Systematic Analysis of Covalent and Allosteric Protein Kinase Inhibitors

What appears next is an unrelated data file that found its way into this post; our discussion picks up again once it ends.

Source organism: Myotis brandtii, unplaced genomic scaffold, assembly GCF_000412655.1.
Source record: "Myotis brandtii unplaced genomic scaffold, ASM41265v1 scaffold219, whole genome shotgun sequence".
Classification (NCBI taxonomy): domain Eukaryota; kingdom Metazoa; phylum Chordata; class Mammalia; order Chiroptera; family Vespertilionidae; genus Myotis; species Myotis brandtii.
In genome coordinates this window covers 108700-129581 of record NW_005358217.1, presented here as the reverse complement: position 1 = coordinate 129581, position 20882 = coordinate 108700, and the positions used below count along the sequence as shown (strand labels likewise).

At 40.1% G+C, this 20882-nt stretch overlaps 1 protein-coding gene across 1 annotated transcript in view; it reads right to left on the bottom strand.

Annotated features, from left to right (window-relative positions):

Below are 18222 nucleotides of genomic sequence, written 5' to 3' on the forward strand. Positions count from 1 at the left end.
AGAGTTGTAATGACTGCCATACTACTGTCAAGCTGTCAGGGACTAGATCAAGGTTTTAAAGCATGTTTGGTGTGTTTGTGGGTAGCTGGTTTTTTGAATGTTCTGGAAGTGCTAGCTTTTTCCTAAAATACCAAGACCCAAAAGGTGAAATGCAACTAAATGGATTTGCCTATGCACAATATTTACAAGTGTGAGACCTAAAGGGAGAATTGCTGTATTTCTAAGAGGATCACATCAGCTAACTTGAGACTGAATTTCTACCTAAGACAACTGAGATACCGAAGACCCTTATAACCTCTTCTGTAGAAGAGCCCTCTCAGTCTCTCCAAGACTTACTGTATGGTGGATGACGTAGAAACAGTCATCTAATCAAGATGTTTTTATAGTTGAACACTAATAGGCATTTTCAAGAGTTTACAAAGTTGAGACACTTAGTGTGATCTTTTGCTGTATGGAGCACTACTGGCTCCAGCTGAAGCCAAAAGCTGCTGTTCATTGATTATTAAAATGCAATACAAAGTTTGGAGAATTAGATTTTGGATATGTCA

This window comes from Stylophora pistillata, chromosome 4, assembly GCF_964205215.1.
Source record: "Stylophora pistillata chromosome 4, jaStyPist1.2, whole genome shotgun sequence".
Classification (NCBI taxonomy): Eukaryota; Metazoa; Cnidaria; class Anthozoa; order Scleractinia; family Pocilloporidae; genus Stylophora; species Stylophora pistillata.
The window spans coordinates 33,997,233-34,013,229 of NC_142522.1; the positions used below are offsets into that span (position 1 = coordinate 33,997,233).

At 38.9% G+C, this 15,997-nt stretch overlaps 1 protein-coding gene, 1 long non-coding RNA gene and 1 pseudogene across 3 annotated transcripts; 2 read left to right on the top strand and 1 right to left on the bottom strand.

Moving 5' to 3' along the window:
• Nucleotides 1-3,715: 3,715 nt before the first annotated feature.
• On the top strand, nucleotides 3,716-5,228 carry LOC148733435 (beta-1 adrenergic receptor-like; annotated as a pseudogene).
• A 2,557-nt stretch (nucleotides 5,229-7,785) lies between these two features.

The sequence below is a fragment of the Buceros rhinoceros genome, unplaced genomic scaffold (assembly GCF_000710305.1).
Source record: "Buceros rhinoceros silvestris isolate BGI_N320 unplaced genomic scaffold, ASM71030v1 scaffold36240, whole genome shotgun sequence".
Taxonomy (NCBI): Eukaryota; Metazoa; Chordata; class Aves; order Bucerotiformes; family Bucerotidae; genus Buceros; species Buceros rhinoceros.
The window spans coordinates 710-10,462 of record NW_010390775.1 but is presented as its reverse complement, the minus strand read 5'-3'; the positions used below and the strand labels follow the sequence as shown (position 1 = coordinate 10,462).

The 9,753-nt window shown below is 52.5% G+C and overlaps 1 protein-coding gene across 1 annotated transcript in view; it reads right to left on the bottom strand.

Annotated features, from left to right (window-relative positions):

In drug discovery, protein kinase inhibitors (PKIs) are intensely investigated as drug candidates in different therapeutic areas. While ATP site-directed, non-covalent PKIs have long been a focal point in protein kinase (PK) drug discovery, in recent years, there has been increasing interest in allosteric PKIs (APKIs), which are expected to have high kinase selectivity. In addition, as compounds acting by covalent mechanisms experience a renaissance in drug discovery, there is also increasing interest in covalent PKIs (CPKIs). There are various reasons for this increasing interest such as the anticipated high potency, prolonged residence times compared to non-competitive PKIs, and other favorable pharmacokinetic properties. Due to the popularity of PKIs for therapeutic intervention, large numbers of PKIs and large volumes of activity data have accumulated in the public domain, providing a basis for large-scale computational analysis. We have systematically searched for CPKIs containing different reactive groups (warheads) and investigated their potency and promiscuity (multi-PK activity) on the basis of carefully curated activity data. For seven different warheads, sufficiently large numbers of CPKIs were available for detailed follow-up analysis. For only three warheads, the median potency of corresponding CPKIs was significantly higher than of non-covalent PKIs. However, for CKPIs with five of seven warheads, there was a significant increase in the median potency of at least 100-fold compared to PKI analogues without warheads. However, in the analysis of multi-PK activity, there was no general increase in the promiscuity of CPKIs compared to non-covalent PKIs. In addition, we have identified 29 new APKIs in X-ray structures of PK-PKI complexes. Among structurally characterized APKIs, 13 covalent APKIs in complexes with five PKs are currently available, enabling structure-based investigation of PK inhibition by covalent-allosteric mechanisms.